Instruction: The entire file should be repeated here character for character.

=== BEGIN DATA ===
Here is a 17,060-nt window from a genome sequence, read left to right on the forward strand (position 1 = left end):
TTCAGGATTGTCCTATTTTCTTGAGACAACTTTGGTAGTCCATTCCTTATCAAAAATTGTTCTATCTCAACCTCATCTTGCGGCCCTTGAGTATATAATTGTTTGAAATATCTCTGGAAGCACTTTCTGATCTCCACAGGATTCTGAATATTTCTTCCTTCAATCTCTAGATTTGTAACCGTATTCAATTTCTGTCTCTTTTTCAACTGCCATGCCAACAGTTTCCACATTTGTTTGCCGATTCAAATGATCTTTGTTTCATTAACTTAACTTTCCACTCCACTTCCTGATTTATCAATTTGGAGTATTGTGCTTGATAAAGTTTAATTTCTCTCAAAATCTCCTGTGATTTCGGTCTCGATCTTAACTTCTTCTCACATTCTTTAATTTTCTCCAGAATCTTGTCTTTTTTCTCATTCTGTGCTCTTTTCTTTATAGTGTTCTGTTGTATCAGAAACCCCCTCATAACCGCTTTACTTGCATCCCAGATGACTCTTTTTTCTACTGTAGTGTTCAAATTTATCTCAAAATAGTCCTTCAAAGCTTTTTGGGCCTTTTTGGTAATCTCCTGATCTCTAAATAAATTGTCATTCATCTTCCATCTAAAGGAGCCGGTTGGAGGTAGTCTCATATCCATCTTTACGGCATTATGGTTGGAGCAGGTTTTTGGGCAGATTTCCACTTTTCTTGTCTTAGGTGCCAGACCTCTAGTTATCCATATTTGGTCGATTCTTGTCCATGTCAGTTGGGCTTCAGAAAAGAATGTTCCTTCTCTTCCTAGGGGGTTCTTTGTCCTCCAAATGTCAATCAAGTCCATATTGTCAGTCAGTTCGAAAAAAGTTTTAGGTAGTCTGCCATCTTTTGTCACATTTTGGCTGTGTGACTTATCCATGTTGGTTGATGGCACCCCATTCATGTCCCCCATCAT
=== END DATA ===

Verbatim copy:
Here is a 17,060-nt window from a genome sequence, read left to right on the forward strand (position 1 = left end):
TTCAGGATTGTCCTATTTTCTTGAGACAACTTTGGTAGTCCATTCCTTATCAAAAATTGTTCTATCTCAACCTCATCTTGCGGCCCTTGAGTATATAATTGTTTGAAATATCTCTGGAAGCACTTTCTGATCTCCACAGGATTCTGAATATTTCTTCCTTCAATCTCTAGATTTGTAACCGTATTCAATTTCTGTCTCTTTTTCAACTGCCATGCCAACAGTTTCCACATTTGTTTGCCGATTCAAATGATCTTTGTTTCATTAACTTAACTTTCCACTCCACTTCCTGATTTATCAATTTGGAGTATTGTGCTTGATAAAGTTTAATTTCTCTCAAAATCTCCTGTGATTTCGGTCTCGATCTTAACTTCTTCTCACATTCTTTAATTTTCTCCAGAATCTTGTCTTTTTTCTCATTCTGTGCTCTTTTCTTTATAGTGTTCTGTTGTATCAGAAACCCCCTCATAACCGCTTTACTTGCATCCCAGATGACTCTTTTTTCTACTGTAGTGTTCAAATTTATCTCAAAATAGTCCTTCAAAGCTTTTTGGGCCTTTTTGGTAATCTCCTGATCTCTAAATAAATTGTCATTCATCTTCCATCTAAAGGAGCCGGTTGGAGGTAGTCTCATATCCATCTTTACGGCATTATGGTTGGAGCAGGTTTTTGGGCAGATTTCCACTTTTCTTGTCTTAGGTGCCAGACCTCTAGTTATCCATATTTGGTCGATTCTTGTCCATGTCAGTTGGGCTTCAGAAAAGAATGTTCCTTCTCTTCCTAGGGGGTTCTTTGTCCTCCAAATGTCAATCAAGTCCATATTGTCAGTCAGTTCGAAAAAAGTTTTAGGTAGTCTGCCATCTTTTGTCACATTTTGGCTGTGTGACTTATCCATGTTGGTTGATGGCACCCCATTCATGTCCCCCATCAT